On Monday, the Spelman College Board of Trustees unanimously voted to appoint Dr. Helene D. Gayle, a public health leader, as the 11th president of the historically Black women’s liberal arts college.
Scholars and Spelman leaders praised the move.
“I think this is a ‘wow’ hire,” said Dr. Marybeth Gasman, the Samuel DeWitt Proctor Endowed Chair in Education at Rutgers University and an expert on historically Black colleges and universities (HBCUs). “Spelman just knows how to do it. They know how to pick amazing leaders.”
On July 1, Gayle will start her presidency, succeeding Dr. Mary Schmidt Campbell, who will retire this year after leading Spelman since 2015.
“This is a moment where HBCUs are once again being recognized for the importance that they bring to every sector of this country,” said Gayle in a statement. “The idea of giving back to generations of students through cutting-edge academic programs and facilities, increasing college affordability, raising financial aid support and increasing the endowment, and developing new career pathways and opportunities is what invigorates and excites me about this new role.”
Gayle is currently president and CEO of The Chicago Community Trust, a foundation serving the Chicago region. The Trust’s assets grew under her leadership from about $2.8 billion to $4.7 billion with a focus on closing the racial and ethnic wealth gap.
Before The Chicago Community Trust, Gayle spent almost a decade as president and CEO of CARE, an international humanitarian organization tackling poverty, especially among women and girls. She also worked for 20 years at the Centers for Disease Control with a focus on HIV/AIDS, and she advanced global public health at the Bill and Melinda Gates Foundation.
Dr. Robert T. Palmer, an associate professor of educational leadership and department chair at Howard University, pointed out that although Gayle lacks higher education experience, her fundraising successes and longevity in leadership roles make her a promising pick.
“That’s really good to see,” said Palmer. “We know that one of the main goals of a president is to fundraise. We also know HBCUs have a history of recycling ineffective presidents. So, while she has never been the president of an HBCU or a college, the fact that she has led an organization for about ten years speaks volumes about her leadership style. These are good signs.”
Gasman agrees and pointed to Gayle’s work at CARE.
“When you’re the president and CEO of an international humanitarian organization, you have to know how to speak to multiple audiences, how to convey stories in meaningful ways, and how to talk to people frankly about why their support is important,” she added. “She has profound experience in that. Spelman is just going to get better and better and better.”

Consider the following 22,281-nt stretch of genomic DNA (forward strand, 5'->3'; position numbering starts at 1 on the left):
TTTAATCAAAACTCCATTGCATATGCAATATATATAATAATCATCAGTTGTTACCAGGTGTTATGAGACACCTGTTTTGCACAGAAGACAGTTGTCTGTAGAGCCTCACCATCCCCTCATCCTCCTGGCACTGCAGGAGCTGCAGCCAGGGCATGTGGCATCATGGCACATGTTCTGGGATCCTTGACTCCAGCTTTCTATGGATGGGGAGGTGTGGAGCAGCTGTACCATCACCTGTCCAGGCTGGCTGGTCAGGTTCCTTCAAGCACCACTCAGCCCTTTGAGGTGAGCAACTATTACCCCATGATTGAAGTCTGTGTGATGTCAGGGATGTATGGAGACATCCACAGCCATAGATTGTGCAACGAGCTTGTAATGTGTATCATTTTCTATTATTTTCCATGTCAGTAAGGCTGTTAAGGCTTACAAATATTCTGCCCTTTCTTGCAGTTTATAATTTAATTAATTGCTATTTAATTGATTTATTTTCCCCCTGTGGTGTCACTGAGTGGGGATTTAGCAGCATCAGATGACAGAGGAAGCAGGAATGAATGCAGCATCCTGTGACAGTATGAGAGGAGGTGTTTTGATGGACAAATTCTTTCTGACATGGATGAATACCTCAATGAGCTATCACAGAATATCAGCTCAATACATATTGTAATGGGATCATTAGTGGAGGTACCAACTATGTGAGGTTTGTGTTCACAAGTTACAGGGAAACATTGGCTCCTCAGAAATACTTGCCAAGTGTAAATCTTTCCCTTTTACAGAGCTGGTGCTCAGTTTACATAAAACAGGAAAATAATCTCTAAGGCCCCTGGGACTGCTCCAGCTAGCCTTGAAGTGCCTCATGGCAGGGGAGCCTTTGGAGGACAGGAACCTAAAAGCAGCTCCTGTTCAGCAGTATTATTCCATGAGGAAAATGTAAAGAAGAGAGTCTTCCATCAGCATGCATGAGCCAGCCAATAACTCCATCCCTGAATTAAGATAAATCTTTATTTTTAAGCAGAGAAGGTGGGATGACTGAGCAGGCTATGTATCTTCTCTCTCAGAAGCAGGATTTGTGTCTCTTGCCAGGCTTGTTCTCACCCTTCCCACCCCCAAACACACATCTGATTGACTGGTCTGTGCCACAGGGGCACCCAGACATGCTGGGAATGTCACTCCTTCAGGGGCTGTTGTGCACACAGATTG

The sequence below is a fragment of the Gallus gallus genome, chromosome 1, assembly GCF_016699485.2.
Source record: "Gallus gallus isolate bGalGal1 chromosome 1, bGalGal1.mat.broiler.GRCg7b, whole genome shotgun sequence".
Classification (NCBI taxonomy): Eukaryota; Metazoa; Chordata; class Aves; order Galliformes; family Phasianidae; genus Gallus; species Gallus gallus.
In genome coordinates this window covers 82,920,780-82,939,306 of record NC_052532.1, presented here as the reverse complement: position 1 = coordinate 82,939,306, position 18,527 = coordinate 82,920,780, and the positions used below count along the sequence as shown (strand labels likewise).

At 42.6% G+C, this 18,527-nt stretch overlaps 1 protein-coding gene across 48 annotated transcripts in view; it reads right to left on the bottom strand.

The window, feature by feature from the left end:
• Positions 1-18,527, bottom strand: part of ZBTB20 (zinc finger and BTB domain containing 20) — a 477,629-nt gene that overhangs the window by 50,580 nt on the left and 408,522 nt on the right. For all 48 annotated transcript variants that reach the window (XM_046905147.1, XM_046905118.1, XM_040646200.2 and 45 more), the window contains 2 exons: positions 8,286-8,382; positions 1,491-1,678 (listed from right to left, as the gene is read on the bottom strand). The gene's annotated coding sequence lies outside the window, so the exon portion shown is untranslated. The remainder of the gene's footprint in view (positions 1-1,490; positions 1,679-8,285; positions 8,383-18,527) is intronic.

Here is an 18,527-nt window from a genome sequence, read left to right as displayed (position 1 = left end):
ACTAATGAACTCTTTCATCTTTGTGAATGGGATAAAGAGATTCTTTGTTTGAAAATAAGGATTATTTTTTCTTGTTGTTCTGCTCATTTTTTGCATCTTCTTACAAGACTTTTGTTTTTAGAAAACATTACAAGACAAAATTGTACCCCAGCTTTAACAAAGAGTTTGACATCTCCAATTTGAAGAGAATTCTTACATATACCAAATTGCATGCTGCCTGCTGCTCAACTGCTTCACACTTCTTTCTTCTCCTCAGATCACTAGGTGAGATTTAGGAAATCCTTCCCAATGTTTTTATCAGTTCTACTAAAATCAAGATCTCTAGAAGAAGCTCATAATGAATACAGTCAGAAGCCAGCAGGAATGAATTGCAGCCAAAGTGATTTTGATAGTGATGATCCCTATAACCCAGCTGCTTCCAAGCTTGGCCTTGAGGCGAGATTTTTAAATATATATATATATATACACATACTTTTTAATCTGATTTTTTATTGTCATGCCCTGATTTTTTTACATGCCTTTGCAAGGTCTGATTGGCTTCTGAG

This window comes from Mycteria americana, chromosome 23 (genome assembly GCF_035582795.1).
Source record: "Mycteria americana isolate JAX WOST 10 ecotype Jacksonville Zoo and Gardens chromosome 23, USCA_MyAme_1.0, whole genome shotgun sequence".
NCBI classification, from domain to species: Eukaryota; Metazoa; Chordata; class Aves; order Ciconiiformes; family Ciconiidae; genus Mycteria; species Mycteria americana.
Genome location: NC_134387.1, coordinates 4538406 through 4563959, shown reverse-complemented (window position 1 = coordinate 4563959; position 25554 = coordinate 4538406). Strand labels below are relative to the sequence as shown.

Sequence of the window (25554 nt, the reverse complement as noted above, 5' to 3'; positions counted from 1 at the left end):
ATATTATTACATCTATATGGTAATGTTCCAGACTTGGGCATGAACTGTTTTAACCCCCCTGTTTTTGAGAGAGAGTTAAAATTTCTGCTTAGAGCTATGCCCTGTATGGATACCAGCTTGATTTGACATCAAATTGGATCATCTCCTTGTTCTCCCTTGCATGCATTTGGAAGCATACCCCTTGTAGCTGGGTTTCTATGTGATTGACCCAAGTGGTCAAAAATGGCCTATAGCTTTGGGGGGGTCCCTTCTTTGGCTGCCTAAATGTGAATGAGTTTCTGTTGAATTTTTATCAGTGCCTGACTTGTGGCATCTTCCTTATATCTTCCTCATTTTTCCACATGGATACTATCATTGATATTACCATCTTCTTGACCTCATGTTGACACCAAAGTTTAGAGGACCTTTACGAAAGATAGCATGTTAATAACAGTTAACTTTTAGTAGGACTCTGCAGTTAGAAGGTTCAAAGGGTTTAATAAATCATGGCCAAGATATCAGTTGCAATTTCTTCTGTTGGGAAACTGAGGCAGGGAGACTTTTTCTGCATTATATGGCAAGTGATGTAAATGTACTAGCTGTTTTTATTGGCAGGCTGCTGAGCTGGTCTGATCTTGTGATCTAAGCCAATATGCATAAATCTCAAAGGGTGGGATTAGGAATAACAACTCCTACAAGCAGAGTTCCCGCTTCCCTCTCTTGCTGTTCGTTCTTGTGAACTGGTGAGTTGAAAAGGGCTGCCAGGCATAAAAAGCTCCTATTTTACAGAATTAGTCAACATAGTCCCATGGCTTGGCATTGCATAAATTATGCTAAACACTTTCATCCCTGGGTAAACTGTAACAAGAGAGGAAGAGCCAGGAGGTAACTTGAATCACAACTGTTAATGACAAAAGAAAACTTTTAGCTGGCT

Spelman’s Presidential Search Committee reviewed about 300 nominees before deciding on Gayle, impressed by her financial stewardship and growth at complex institutions.
“And at her core, she is a humanitarian who has dedicated her life to others, specifically to women and girls,” said Kaye Foster, a Spelman Trustee. “We also want to work diligently on issues of access and affordability, making sure we continue removing constraints to allow women to attend this institution. So, the concepts of financial stewardship and increasing our endowment are critical in delivering on that Spelman promise.”
Gayle’s STEM background further made her a top choice. Spelman, which is home to about 2,100 students, is the country’s leading producer of Black women who receive doctorates in STEM areas. Recently, the college received a U.S. Department of Defense designation as a Center of Excellence for Minority Women in STEM.
With Gayle at the helm, Foster noted that Spelman aspires to build on that strength.
“As a longtime admirer of Dr. Gayle, I know what a dynamic leader she is, and the wisdom and grace she brings to everything she does,” said Dr. Beverly Daniel Tatum, president emerita of Spelman, in an email to Diverse. “I am thrilled to know that the legacy of presidential leadership carried on so well by President Mary Schmidt Campbell will continue in the capable hands of Dr. Helene Gayle. I wish her great success!”
Gayle holds a bachelor’s degree in psychology from Barnard College, a doctor of medicine from the University of Pennsylvania School of Medicine, and a master’s degree in public health from Johns Hopkins University School of Hygiene and Public Health. She is also a member of the National Academy of Medicine and the American Academy of Arts and Sciences.
Rebecca Kelliher can be reached at firstname.lastname@example.org.